Top 10 ‘Doctor Who’ Episodes – Third Doctor Edition
The third incarnation of The Doctor, as played by Jon Pertwee, was a departure from the previous two versions. Something of a dandy he was always elaborately dressed with cravats, velvet smoking jackets and capes but this doesn’t prevent him from getting his hands dirty. He’s often seen working on the mechanics of the TARDIS or constructing new gadgets for himself and UNIT. He kitted out his own vehicles (first Betsy and then the Whomobile) and is just as skilled an engineer as a scientist. Unlike other versions of The Doctor he was more willing to engage in combat, being a master of Venusian Aikido.
10. Death to the Daleks
Sarah Jane and The Doctor are on their way to a relaxing vacation when the TARDIS gets struck by an energy drain that forces them onto a cold, dark planet. A group of Marines are also stranded and they find that any electricity near the planet is being drained by an AI controlled ancient city that the once powerful local inhabitants had built at the height of their civilization. When the Daleks arrive and have their weapons disabled The Doctor is forced into an uneasy alliance with his old enemies to get them all off the planet.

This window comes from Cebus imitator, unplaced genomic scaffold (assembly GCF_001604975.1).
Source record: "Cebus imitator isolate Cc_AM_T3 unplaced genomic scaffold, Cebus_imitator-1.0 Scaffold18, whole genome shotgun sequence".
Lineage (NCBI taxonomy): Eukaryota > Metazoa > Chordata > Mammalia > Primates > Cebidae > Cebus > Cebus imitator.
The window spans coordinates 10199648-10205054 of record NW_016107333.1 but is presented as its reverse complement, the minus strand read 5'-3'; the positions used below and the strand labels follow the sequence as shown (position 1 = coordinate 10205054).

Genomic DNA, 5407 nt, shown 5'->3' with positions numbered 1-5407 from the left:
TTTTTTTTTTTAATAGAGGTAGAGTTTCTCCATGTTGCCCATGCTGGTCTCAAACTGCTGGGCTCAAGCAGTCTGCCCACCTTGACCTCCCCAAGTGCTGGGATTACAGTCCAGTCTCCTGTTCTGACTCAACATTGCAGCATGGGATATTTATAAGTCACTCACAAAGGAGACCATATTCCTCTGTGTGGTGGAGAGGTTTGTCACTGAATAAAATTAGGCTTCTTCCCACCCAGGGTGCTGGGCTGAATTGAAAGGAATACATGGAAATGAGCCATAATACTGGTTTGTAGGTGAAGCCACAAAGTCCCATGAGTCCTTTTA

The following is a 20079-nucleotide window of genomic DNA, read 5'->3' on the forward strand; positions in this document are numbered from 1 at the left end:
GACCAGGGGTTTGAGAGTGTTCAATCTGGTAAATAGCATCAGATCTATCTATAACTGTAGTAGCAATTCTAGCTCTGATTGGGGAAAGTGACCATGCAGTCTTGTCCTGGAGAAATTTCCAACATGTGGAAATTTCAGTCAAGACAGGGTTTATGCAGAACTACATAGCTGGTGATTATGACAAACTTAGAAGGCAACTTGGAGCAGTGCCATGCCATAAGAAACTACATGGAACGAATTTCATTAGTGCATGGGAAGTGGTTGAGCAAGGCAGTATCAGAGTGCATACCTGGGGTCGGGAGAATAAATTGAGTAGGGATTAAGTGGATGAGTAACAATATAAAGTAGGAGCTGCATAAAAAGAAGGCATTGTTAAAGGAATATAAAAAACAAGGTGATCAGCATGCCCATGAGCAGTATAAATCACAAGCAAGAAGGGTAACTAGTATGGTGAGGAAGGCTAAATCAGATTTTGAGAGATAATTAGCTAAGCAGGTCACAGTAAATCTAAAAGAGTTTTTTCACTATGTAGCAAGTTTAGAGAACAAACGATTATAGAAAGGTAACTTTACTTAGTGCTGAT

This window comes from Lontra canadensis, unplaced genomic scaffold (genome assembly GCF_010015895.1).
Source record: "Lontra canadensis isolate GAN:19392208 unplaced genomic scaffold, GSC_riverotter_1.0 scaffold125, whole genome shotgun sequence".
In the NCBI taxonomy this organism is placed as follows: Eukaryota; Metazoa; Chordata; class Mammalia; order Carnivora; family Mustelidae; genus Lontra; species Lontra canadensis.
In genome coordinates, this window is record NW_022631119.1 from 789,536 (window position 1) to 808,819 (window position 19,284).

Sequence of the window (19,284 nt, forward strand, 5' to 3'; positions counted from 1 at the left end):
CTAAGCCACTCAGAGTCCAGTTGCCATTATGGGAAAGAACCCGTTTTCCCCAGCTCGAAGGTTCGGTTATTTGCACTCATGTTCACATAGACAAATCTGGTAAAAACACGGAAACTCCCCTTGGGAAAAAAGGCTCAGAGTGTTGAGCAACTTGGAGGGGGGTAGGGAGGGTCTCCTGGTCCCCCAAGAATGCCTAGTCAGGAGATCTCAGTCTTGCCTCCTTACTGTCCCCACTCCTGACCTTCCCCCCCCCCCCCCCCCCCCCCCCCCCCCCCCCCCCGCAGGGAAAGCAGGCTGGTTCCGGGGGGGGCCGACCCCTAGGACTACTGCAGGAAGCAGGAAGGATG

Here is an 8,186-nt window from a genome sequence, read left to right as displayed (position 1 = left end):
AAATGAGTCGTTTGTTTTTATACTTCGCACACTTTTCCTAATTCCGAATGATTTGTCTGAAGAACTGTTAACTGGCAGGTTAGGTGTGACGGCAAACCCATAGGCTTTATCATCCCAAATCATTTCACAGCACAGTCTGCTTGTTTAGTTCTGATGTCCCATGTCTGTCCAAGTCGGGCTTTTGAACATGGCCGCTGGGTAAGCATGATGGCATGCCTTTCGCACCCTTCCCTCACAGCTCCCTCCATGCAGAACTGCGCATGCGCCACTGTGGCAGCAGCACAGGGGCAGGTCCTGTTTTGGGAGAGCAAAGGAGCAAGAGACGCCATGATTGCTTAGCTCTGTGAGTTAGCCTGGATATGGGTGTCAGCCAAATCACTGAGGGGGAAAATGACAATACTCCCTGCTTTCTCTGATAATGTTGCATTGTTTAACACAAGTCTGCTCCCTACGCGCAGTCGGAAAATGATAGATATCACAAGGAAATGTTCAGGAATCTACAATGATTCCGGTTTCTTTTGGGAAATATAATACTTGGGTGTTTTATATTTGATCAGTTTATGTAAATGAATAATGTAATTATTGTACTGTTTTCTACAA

9. The Spearhead From Space
Introducing a new incarnation of The Doctor is always going to be a tricky episode. Writers and performers walk a tightrope in maintaining the tone and continuity of the show while setting a new direction for the series. With the Brig needing to be convinced by The Doctor that he is in fact the same person he’s met before before escaping from UNIT to tackle the invasion of the living plastic Autons. Introducing the new UNIT, the Doctor’s imprisonment on Earth, the new companion Liz and colour is a lot to throw into a story but it sits well.
8. The Claws of Axos